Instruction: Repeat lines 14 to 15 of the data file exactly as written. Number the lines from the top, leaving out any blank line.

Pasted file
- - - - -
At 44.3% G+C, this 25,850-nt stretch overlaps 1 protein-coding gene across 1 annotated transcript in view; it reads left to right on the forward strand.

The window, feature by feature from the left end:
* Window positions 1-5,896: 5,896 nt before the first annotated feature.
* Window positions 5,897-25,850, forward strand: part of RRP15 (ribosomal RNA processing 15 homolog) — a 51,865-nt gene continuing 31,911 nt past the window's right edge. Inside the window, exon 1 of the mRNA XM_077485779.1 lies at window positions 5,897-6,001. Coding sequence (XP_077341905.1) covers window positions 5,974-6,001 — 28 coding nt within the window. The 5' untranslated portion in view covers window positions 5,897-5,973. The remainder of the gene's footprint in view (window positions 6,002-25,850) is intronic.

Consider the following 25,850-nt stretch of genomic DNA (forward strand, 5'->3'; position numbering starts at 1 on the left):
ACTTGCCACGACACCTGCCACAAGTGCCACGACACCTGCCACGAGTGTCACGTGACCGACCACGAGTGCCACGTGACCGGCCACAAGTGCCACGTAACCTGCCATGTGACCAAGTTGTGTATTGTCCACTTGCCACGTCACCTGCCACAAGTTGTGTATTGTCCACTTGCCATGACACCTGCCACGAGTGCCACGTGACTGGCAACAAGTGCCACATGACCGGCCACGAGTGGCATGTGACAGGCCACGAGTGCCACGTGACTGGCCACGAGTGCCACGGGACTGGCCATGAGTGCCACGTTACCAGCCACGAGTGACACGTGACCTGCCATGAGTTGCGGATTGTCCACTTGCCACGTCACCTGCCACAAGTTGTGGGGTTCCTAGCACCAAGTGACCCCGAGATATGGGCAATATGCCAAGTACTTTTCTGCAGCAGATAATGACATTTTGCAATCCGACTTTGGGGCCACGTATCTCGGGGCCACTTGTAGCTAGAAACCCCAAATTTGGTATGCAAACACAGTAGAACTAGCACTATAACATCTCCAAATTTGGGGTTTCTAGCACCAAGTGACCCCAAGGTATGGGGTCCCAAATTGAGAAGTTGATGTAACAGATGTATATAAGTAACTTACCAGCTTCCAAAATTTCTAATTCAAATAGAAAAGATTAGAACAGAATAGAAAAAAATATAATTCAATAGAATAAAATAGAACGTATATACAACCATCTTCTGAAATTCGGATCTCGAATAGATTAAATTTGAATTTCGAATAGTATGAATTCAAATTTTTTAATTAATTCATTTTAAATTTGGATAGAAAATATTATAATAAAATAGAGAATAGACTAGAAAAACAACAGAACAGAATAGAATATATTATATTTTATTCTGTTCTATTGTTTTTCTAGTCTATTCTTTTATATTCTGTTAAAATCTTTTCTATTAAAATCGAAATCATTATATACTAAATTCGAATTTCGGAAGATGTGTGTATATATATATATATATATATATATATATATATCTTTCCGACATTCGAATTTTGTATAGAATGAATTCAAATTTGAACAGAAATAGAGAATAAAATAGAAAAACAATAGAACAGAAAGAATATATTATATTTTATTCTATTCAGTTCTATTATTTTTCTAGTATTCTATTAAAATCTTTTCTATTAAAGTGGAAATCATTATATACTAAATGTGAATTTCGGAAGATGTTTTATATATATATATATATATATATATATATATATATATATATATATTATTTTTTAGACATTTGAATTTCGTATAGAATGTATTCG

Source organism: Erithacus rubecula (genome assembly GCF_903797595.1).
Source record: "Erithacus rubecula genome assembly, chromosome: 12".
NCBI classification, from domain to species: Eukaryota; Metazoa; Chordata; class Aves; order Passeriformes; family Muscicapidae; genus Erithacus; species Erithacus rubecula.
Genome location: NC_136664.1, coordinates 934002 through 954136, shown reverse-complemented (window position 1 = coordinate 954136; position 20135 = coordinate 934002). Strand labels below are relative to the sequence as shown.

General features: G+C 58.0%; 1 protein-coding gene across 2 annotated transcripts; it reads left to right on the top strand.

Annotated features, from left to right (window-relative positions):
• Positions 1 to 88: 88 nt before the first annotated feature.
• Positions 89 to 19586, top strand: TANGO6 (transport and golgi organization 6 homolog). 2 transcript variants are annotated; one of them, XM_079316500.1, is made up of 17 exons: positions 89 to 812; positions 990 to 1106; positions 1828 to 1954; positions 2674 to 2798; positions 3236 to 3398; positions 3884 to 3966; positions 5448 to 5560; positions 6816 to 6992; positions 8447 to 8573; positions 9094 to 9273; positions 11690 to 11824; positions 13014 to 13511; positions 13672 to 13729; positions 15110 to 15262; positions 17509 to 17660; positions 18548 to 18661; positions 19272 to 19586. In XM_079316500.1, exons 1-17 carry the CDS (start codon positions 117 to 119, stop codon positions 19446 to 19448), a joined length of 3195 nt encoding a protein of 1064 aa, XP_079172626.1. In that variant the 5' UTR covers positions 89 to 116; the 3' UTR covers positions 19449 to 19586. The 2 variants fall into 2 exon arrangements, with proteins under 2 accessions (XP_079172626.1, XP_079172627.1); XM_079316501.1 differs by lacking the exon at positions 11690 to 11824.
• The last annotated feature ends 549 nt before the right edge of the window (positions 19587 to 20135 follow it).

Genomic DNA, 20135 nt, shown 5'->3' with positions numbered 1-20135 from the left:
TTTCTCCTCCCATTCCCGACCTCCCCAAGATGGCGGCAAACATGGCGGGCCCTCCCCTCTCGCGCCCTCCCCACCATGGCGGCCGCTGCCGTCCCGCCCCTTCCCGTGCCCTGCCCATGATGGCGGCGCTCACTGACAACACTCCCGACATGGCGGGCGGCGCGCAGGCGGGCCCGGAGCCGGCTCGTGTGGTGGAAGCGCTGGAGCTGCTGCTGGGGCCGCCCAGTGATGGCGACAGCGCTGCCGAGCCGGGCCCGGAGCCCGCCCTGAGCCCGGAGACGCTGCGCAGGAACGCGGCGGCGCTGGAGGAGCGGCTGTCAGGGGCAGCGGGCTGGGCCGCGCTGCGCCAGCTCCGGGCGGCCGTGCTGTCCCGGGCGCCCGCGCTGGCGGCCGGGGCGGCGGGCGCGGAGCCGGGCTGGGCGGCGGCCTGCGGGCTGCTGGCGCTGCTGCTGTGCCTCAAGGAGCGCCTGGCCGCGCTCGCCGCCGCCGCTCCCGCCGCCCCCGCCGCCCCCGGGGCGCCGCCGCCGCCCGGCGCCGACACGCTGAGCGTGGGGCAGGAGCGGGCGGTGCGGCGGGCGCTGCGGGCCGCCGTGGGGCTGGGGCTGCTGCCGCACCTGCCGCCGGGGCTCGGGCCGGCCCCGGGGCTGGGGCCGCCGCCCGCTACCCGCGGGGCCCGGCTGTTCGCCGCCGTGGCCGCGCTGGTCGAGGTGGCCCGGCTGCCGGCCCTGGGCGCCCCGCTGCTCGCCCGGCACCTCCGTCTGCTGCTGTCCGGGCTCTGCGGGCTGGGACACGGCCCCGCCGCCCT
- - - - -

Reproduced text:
• Positions 89 to 19586, top strand: TANGO6 (transport and golgi organization 6 homolog). 2 transcript variants are annotated; one of them, XM_079316500.1, is made up of 17 exons: positions 89 to 812; positions 990 to 1106; positions 1828 to 1954; positions 2674 to 2798; positions 3236 to 3398; positions 3884 to 3966; positions 5448 to 5560; positions 6816 to 6992; positions 8447 to 8573; positions 9094 to 9273; positions 11690 to 11824; positions 13014 to 13511; positions 13672 to 13729; positions 15110 to 15262; positions 17509 to 17660; positions 18548 to 18661; positions 19272 to 19586. In XM_079316500.1, exons 1-17 carry the CDS (start codon positions 117 to 119, stop codon positions 19446 to 19448), a joined length of 3195 nt encoding a protein of 1064 aa, XP_079172626.1. In that variant the 5' UTR covers positions 89 to 116; the 3' UTR covers positions 19449 to 19586. The 2 variants fall into 2 exon arrangements, with proteins under 2 accessions (XP_079172626.1, XP_079172627.1); XM_079316501.1 differs by lacking the exon at positions 11690 to 11824.
• The last annotated feature ends 549 nt before the right edge of the window (positions 19587 to 20135 follow it).